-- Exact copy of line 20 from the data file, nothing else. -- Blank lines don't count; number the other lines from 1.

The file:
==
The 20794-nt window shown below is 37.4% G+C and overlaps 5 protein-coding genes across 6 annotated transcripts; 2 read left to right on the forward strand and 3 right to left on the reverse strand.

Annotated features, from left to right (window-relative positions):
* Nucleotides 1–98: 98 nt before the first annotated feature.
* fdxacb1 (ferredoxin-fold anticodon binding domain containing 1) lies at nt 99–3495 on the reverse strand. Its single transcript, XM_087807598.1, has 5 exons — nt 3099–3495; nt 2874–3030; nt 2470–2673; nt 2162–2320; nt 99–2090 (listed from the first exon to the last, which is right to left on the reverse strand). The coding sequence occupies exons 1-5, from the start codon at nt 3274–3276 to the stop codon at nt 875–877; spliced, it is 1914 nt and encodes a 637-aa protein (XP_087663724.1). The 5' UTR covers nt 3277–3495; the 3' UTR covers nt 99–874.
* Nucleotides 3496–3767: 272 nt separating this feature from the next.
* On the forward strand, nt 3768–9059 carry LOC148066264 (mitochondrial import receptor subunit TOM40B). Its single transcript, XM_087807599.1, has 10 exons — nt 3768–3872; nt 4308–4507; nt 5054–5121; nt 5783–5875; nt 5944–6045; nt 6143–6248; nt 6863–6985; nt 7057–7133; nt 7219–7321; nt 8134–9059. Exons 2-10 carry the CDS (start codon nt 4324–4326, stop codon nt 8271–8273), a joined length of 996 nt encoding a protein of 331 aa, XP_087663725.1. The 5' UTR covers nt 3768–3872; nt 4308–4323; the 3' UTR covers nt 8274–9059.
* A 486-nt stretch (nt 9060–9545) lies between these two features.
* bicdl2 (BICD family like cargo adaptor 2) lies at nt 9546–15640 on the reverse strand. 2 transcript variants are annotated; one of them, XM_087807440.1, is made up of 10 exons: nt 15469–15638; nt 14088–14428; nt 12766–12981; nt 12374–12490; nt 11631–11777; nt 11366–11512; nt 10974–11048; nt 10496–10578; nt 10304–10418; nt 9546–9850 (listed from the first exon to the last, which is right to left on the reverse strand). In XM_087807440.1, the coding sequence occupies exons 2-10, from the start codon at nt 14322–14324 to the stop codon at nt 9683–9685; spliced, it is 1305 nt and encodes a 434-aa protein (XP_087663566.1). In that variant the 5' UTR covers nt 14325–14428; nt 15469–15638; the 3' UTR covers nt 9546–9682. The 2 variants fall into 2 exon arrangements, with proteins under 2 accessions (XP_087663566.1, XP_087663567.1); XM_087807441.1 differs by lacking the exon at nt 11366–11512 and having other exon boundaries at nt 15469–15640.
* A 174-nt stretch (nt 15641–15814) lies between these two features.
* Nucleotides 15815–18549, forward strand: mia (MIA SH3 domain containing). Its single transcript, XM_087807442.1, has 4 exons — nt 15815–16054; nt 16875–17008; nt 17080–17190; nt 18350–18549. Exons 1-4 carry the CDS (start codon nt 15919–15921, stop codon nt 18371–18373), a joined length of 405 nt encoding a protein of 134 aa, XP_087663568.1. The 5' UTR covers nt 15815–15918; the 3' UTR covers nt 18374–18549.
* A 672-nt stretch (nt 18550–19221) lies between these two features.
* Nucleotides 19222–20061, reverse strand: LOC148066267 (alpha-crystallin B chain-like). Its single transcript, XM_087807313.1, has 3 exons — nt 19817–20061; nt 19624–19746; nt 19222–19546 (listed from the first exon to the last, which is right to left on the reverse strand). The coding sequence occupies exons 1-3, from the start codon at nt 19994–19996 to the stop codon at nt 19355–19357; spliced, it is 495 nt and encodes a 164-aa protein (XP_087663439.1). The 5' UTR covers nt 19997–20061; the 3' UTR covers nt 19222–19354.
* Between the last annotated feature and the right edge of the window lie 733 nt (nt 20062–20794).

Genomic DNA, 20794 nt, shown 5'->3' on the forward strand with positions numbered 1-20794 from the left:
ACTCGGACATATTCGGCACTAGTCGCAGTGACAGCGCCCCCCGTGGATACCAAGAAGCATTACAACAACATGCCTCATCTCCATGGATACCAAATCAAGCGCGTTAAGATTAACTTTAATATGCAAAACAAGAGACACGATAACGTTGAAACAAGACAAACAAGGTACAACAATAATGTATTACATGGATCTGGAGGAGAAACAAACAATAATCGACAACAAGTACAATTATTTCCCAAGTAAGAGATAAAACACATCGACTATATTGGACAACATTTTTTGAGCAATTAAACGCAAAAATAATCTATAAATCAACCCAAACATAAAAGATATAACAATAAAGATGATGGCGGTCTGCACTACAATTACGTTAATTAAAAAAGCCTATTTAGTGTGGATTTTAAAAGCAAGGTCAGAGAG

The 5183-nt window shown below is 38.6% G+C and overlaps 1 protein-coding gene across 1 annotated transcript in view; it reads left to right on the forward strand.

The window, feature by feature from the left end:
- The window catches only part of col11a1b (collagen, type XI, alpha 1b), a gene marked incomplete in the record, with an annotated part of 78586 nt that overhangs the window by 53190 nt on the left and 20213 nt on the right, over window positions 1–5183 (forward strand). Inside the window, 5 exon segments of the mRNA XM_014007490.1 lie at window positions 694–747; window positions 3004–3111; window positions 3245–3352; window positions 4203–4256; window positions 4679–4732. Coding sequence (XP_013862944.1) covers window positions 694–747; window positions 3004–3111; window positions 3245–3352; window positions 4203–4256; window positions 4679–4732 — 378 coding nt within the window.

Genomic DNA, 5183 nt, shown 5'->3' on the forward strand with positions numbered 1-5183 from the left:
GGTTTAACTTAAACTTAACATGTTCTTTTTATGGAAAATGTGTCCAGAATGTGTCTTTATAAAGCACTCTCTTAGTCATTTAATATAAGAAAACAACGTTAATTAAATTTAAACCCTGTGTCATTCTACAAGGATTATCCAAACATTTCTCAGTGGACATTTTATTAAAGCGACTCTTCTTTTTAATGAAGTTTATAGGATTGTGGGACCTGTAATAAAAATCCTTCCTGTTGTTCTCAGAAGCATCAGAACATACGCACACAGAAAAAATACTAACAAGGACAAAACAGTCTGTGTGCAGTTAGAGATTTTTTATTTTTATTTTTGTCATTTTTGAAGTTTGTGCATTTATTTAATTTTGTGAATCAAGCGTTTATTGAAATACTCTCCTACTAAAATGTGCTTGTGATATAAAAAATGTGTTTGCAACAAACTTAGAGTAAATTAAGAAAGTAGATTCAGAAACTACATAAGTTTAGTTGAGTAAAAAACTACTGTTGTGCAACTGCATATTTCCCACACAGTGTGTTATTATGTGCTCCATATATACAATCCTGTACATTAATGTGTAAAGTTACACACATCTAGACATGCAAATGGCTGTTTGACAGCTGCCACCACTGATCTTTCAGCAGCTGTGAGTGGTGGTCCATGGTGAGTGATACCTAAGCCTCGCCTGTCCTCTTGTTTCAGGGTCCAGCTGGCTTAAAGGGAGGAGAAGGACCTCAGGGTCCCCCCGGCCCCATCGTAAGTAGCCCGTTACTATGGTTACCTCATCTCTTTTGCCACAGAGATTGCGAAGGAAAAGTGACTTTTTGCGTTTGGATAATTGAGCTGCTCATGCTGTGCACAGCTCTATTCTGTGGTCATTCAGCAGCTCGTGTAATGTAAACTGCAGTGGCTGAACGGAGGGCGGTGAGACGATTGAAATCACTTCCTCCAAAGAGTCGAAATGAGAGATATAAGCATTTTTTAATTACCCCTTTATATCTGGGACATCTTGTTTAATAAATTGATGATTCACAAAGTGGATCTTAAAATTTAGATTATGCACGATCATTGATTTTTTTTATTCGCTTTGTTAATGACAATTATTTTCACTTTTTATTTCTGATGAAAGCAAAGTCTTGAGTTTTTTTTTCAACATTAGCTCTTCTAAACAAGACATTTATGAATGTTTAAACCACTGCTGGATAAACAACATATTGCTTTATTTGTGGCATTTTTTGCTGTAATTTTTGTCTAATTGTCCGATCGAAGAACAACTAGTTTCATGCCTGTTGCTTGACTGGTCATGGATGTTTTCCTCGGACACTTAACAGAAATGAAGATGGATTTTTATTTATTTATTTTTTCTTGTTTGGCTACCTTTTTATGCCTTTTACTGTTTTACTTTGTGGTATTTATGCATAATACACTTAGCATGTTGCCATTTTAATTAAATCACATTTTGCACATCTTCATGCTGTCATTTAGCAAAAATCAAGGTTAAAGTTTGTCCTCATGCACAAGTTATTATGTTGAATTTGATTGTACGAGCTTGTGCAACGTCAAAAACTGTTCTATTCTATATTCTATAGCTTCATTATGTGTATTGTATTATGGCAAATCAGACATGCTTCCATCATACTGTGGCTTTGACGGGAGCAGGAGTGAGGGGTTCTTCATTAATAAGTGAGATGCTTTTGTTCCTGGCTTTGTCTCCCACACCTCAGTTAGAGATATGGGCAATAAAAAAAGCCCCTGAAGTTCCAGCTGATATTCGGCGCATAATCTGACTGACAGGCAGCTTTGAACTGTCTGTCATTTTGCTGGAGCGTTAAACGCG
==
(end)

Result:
GGTTTAACTTAAACTTAACATGTTCTTTTTATGGAAAATGTGTCCAGAATGTGTCTTTATAAAGCACTCTCTTAGTCATTTAATATAAGAAAACAACGTTAATTAAATTTAAACCCTGTGTCATTCTACAAGGATTATCCAAACATTTCTCAGTGGACATTTTATTAAAGCGACTCTTCTTTTTAATGAAGTTTATAGGATTGTGGGACCTGTAATAAAAATCCTTCCTGTTGTTCTCAGAAGCATCAGAACATACGCACACAGAAAAAATACTAACAAGGACAAAACAGTCTGTGTGCAGTTAGAGATTTTTTATTTTTATTTTTGTCATTTTTGAAGTTTGTGCATTTATTTAATTTTGTGAATCAAGCGTTTATTGAAATACTCTCCTACTAAAATGTGCTTGTGATATAAAAAATGTGTTTGCAACAAACTTAGAGTAAATTAAGAAAGTAGATTCAGAAACTACATAAGTTTAGTTGAGTAAAAAACTACTGTTGTGCAACTGCATATTTCCCACACAGTGTGTTATTATGTGCTCCATATATACAATCCTGTACATTAATGTGTAAAGTTACACACATCTAGACATGCAAATGGCTGTTTGACAGCTGCCACCACTGATCTTTCAGCAGCTGTGAGTGGTGGTCCATGGTGAGTGATACCTAAGCCTCGCCTGTCCTCTTGTTTCAGGGTCCAGCTGGCTTAAAGGGAGGAGAAGGACCTCAGGGTCCCCCCGGCCCCATCGTAAGTAGCCCGTTACTATGGTTACCTCATCTCTTTTGCCACAGAGATTGCGAAGGAAAAGTGACTTTTTGCGTTTGGATAATTGAGCTGCTCATGCTGTGCACAGCTCTATTCTGTGGTCATTCAGCAGCTCGTGTAATGTAAACTGCAGTGGCTGAACGGAGGGCGGTGAGACGATTGAAATCACTTCCTCCAAAGAGTCGAAATGAGAGATATAAGCATTTTTTAATTACCCCTTTATATCTGGGACATCTTGTTTAATAAATTGATGATTCACAAAGTGGATCTTAAAATTTAGATTATGCACGATCATTGATTTTTTTTATTCGCTTTGTTAATGACAATTATTTTCACTTTTTATTTCTGATGAAAGCAAAGTCTTGAGTTTTTTTTTCAACATTAGCTCTTCTAAACAAGACATTTATGAATGTTTAAACCACTGCTGGATAAACAACATATTGCTTTATTTGTGGCATTTTTTGCTGTAATTTTTGTCTAATTGTCCGATCGAAGAACAACTAGTTTCATGCCTGTTGCTTGACTGGTCATGGATGTTTTCCTCGGACACTTAACAGAAATGAAGATGGATTTTTATTTATTTATTTTTTCTTGTTTGGCTACCTTTTTATGCCTTTTACTGTTTTACTTTGTGGTATTTATGCATAATACACTTAGCATGTTGCCATTTTAATTAAATCACATTTTGCACATCTTCATGCTGTCATTTAGCAAAAATCAAGGTTAAAGTTTGTCCTCATGCACAAGTTATTATGTTGAATTTGATTGTACGAGCTTGTGCAACGTCAAAAACTGTTCTATTCTATATTCTATAGCTTCATTATGTGTATTGTATTATGGCAAATCAGACATGCTTCCATCATACTGTGGCTTTGACGGGAGCAGGAGTGAGGGGTTCTTCATTAATAAGTGAGATGCTTTTGTTCCTGGCTTTGTCTCCCACACCTCAGTTAGAGATATGGGCAATAAAAAAAGCCCCTGAAGTTCCAGCTGATATTCGGCGCATAATCTGACTGACAGGCAGCTTTGAACTGTCTGTCATTTTGCTGGAGCGTTAAACGCG